W3C home > Mailing lists > Public > public-fx@w3.org > January to March 2011

Re: Filter Templates

From: Rik Cabanier <cabanier@gmail.com>
Date: Thu, 24 Feb 2011 13:55:07 -0800
Message-ID: <AANLkTikOC+0eskkwCgBb35OVzSpGd61SKxWryA+q8LMJ@mail.gmail.com>
To: Dean Jackson <dino@apple.com>
Cc: Rik Cabanier <cabanier@adobe.com>, Cameron McCormack <cam@mcc.id.au>, Brad Kemper <brad.kemper@gmail.com>, www-style list <www-style@w3.org>, "public-fx@w3.org" <public-fx@w3.org>
>> Off the top of my head, here is the vague shortlist I was considering (I'm
>> sure I've left out some and I do not expect that they would all be accepted
>> by the WG):
>> - controls(brightness, saturation, contrast, exposure, gamma)
>> - halftone(this might have too many parameters)
>> - hue-rotate(angle)
>> - gaussian-blur(radius)
>> - motion-blur(radius, angle)
>> - box-blur(radius)
>> - invert
>> - sepia
>> - color-matrix(lots)
>> - monochrome
>> - posterize(levels)
>> - bump(x, y, radius, intensity)
>> - sharpen(sharpness)
>> - unsharpen(sharpness)
>> - generator, which would take options like ("solid", rgba),
>> ("checkerboard", w, h, color1, color2) ("random")
>> - circle-crop[(x, y, radius)
>> - affine-transform(some matrix)
>> - crop(x, y, w, h)
>> - bloom(radius, intensity)
>> - gloom(radius, intensity)
>> - mosaic(w,h)
>> - displace(url, intensity)
>> - edge-detect(intensity)
>> - pinch(x, y, radius, scale)
>> - twirl(x, y, radius, angle)
>> I'm worried that some of these would be too unwieldy due to the number and
>> complexity of parameters. Also, not all of them are exposed by SVG, so we'd
>> have to come up with new fe* elements.
>> I expect that we'll come up with some way for the community (users +
>> vendors) to decide what should or should not be included.
> This is quite an extensive list of filters.
> I thought the idea was to have a small set of filters that are highly
> configurable and that have reasonable defaults instead of a large set of
> basic filters that you have to combine to make something useful.
> This was the shortlist. Like I said, I doubt any WG would agree to the
> complete list. We should start small.
> Also, we could combine some of the above so it doesn't look like there are
> as many choices. The issue there is that you move to a situation where there
> are lots of parameters.
> For instance, there is no drop shadow filter in your list.
> Drop shadows are tricky because there are already a couple of ways to do it
> in CSS. We'd have to find a way to add yet-another method without confusing
> authors. It might be the case that it is better to improve CSS drop shadows
> than add them as a filter. For example, your original use case was to shadow
> only the opaque parts of an image (whether raster or SVG). That seems like a
> pretty easy tweak to CSS.
I agree that it would be easy to amend the spec. However, it becomes a very
different operation since the browser would have to apply the effect to the
pixels of the element and all its children instead of just to its bounds.
Not sure what the W3C people would think about that...

>> Also note that I expect compositing modes (add, subtract, difference,
>> lighten, dodge, etc) to be a separate property.
> Agreed. Blending is a more complicated operation to spec out and implement
> so that can be added later.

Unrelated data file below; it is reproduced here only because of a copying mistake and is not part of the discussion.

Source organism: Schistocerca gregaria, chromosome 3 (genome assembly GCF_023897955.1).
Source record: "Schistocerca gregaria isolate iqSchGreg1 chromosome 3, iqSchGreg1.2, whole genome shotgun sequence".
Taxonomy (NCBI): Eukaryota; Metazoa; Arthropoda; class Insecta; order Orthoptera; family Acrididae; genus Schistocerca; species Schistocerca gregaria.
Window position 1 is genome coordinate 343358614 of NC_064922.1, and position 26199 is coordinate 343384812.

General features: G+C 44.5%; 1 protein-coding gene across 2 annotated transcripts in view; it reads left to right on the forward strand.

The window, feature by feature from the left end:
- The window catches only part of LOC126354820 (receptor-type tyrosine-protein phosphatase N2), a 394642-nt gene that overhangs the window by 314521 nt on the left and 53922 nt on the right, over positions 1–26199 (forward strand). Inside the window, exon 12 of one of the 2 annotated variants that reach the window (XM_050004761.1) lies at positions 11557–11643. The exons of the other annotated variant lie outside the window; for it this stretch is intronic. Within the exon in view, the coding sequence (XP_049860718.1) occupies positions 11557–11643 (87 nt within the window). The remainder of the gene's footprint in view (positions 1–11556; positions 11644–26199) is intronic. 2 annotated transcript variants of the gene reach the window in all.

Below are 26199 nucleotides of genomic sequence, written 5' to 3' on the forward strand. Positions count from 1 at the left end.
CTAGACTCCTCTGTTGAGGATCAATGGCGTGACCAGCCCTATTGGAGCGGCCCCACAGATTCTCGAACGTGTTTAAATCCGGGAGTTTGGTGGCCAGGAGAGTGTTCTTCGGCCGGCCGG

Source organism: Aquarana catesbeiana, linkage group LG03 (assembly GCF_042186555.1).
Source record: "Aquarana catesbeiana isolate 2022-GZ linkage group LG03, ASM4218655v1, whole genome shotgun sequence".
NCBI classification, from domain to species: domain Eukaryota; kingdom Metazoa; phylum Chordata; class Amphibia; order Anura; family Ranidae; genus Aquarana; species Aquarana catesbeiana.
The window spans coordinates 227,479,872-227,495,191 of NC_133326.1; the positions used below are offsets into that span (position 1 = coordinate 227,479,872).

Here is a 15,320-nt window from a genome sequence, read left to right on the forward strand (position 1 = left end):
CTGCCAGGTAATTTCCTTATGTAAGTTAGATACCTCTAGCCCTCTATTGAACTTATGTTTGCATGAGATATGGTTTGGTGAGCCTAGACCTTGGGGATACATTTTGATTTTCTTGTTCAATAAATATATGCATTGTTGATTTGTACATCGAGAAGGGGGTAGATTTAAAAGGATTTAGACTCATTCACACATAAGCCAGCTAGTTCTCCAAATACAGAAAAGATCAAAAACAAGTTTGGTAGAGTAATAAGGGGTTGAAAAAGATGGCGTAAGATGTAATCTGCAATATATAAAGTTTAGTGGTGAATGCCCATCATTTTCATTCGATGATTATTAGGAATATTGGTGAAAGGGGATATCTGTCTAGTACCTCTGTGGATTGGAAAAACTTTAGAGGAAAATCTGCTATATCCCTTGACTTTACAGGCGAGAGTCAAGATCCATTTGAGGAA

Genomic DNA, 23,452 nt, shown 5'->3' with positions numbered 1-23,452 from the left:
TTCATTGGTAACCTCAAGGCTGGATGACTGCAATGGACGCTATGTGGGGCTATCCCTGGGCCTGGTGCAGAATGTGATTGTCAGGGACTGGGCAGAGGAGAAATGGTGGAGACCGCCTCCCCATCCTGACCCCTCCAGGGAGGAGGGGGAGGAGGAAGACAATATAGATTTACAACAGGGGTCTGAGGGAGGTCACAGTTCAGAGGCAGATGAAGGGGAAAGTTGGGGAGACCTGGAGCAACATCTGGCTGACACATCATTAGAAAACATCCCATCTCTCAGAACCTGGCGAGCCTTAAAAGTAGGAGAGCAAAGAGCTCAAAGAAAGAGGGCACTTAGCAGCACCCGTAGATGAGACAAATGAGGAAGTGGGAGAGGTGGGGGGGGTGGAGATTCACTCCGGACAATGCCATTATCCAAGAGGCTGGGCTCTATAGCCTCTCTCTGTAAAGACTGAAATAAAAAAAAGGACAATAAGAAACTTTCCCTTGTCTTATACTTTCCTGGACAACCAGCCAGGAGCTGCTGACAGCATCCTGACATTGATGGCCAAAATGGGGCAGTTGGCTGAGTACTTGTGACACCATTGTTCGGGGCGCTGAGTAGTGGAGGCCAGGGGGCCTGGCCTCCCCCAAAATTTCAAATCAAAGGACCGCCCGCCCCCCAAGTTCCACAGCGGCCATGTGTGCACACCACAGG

> If you're really interested in having a large set of filters, you should
> take a look at a framework that we created specifically for this problem:
> http://www.adobe.com/devnet/pixelbender.html
> Yes, I'm very familiar with Pixel Bender.
> It is a highly configurable language that can be implemented in assembly or
> OpenGL.
> Right. The list I gave required that the effect could be accelerated where
> possible.
> We give away the creation tools so users can write their own set of filters
> and experiment. They can also download them from public repositories or use
> the predefined ones that we provide. PixelBender is supported in PhotoShop,
> After Effects and the Flash player.
> I'm sure we would be willing to open source the spec as well as provide a
> reference implementation.
> This basically exposes a shader language to CSS. This was considered back
> in the 1.0 days of SVG for filters. Meanwhile, WebGL provides something
> similar (although much more powerful).

You would have to implement a lot of JavaScript code to make that happen and
require a platform that has hardware acceleration.
Also I'm unsure if you could do it on a HTML tree and have it keep its HTML
behaviors. Filters would be of little use if you end up with a static raster
and all of the click/rollover effects are gone...

> I like the idea, but it's interesting to note that Adobe's PixelBender
> repository has only about 25 submissions over 3 years, with no new ones in
> more than a year. Please understand I'm not criticising the technology at
> all, I'm just wondering if there is a market for open shaders right now. As
> you show below, it would be pretty easy to extend for this later.

I don't know why there are so few custom shaders.
Possible reasons might be that people are happy with the built-in ones from
Flash or that PixelBender requires any ActionScript 3.
They are definitely used extensively by Photoshop and After Effects.


> In the meantime, people could use a combination of SVG filters and <canvas>
> (either using JS pixel manipulation or WebGL) to get fancy effects.
> the CSS could look like:
>    filter: url(dropshadow.pbk) param1 param2;
> For transitions or animations, the parameters would be allowed to change.
> Rik
Received on Monday, 28 February 2011 15:17:20 UTC

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